Published: October 4, 2018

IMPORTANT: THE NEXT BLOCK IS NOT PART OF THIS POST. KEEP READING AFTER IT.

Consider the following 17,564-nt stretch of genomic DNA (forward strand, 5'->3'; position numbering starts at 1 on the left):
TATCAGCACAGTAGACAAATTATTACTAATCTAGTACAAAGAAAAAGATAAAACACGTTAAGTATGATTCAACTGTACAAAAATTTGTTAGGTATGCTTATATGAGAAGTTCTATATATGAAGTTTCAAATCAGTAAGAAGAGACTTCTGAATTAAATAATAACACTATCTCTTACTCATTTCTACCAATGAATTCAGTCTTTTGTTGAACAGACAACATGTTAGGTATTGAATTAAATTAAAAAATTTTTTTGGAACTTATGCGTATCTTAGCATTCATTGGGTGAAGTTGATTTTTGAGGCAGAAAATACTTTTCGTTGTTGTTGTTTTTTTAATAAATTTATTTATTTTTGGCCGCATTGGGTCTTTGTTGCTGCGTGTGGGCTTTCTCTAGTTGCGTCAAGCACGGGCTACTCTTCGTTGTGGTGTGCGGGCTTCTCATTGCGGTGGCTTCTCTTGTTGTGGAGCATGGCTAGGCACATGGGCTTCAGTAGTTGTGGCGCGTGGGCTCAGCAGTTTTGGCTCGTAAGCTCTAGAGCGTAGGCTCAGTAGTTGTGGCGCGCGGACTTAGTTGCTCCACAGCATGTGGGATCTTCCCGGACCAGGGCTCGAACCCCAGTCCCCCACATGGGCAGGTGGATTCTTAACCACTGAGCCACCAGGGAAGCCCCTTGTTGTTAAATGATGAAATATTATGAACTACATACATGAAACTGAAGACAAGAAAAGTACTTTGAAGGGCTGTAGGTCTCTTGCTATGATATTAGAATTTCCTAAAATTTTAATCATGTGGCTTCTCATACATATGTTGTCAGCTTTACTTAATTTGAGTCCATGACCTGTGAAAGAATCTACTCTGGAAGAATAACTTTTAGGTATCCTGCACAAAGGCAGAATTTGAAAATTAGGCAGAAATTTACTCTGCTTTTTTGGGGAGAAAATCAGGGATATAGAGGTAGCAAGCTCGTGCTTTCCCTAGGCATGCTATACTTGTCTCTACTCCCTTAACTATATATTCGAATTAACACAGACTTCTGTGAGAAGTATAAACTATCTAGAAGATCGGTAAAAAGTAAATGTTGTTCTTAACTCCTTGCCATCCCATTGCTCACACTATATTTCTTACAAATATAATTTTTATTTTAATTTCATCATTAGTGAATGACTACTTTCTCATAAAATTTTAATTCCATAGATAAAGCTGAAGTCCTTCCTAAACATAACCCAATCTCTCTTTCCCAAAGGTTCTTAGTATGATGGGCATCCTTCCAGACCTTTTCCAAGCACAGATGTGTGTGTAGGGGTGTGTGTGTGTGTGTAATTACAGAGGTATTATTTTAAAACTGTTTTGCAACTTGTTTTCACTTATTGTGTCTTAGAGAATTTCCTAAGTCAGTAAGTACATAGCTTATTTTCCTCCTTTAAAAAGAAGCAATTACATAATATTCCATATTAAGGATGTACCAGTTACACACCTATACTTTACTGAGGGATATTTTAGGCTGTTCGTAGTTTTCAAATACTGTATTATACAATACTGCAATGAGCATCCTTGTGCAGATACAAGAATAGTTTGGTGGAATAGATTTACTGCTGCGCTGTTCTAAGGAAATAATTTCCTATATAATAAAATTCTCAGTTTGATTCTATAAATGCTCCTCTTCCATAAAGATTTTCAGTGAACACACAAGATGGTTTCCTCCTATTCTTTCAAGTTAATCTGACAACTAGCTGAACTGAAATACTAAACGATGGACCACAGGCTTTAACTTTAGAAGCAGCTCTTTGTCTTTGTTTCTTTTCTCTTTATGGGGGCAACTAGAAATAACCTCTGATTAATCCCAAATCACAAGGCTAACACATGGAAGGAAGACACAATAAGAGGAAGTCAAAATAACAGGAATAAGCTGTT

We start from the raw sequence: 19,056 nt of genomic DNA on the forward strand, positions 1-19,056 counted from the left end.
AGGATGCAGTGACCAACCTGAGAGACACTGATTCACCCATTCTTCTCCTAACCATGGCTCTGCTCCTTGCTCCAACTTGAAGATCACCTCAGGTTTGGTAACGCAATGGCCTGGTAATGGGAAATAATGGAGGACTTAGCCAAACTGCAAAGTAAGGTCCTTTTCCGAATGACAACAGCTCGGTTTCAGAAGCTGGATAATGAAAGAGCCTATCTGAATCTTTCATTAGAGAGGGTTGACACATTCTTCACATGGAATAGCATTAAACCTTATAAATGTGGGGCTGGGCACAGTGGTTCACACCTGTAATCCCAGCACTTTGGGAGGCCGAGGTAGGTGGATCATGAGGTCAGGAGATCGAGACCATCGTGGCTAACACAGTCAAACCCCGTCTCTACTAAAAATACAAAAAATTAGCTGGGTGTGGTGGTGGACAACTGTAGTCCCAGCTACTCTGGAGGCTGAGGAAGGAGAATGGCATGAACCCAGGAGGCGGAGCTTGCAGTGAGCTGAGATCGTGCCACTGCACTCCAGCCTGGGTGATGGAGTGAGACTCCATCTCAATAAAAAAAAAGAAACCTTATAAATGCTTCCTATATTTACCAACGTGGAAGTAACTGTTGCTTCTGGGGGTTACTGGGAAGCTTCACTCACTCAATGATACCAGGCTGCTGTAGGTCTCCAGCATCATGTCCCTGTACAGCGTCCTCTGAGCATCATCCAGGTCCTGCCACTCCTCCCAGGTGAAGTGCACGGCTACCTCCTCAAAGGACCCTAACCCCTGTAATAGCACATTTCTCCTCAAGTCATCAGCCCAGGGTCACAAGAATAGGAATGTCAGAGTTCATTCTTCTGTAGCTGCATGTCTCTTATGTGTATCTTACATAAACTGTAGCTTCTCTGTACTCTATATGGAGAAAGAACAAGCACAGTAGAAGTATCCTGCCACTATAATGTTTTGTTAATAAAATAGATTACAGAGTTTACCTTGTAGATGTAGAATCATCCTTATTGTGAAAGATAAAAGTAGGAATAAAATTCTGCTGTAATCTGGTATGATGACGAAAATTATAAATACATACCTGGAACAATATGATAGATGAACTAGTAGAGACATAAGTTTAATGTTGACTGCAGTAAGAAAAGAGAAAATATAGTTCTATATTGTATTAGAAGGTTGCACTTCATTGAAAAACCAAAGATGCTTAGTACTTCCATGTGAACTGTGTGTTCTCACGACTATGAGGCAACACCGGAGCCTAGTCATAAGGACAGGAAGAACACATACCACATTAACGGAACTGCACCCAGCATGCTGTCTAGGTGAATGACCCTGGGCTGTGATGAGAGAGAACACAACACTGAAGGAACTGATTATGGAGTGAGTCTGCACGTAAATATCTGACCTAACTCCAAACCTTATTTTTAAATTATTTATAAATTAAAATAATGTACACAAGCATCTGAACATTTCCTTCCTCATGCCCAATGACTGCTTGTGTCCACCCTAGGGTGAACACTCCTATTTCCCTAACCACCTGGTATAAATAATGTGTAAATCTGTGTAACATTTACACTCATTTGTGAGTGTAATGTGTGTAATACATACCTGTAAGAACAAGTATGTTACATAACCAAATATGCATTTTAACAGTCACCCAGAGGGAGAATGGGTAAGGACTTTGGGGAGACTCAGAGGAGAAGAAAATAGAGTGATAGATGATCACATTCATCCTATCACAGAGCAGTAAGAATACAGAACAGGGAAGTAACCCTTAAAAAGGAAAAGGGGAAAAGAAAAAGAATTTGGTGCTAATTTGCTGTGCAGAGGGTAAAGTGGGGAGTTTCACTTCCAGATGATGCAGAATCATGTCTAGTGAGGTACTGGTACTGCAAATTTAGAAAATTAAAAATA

Autism spectrum disorder is believed to affect one in every 110 American children, and the causes of the disorder remain unknown. A number of theories have been debunked, including an old theory that autism was caused by bad mothers, whose chilly behavior toward their child led their youngsters to withdraw into a private world, and the theory that vaccines led to autism. This program presented the latest theories about the causes of autism, both genetic and nongenetic, and also gave an overview of what are currently thought to be the best treatment options for both children and adults. Speakers: Geraldine Dawson, Ph.D., Professor of Psychiatry and Behavioral Sciences, Pediatrics, and Psychology and Neuroscience, Duke University; Daniel Geschwind, M.D., Ph.D., Co-Director, Center for Neurobehavioral Genetics, Director, Center for Autism Research and Treatment, Gordon and Virginia MacDonald Distinguished Chair, Human Genetics, University of California, Los Angeles; Janine LaSalle, Ph.D., Professor, Department of Medical Microbiology and Immunology, School of Medicine Genome Center MIND Institute, University of California, Davis. Moderator: Barry Gordon, M.D., Ph.D., Therapeutic Cognitive Neuroscience Professor, and Professor of Neurology and Cognitive Science, Director, Cognitive Neurology/Neuropsychology Division Department of Neurology, The Johns Hopkins Medical Institutions. This event, part of the AAAS Neuroscience and Society series, was co-sponsored by the Dana Foundation. See also related story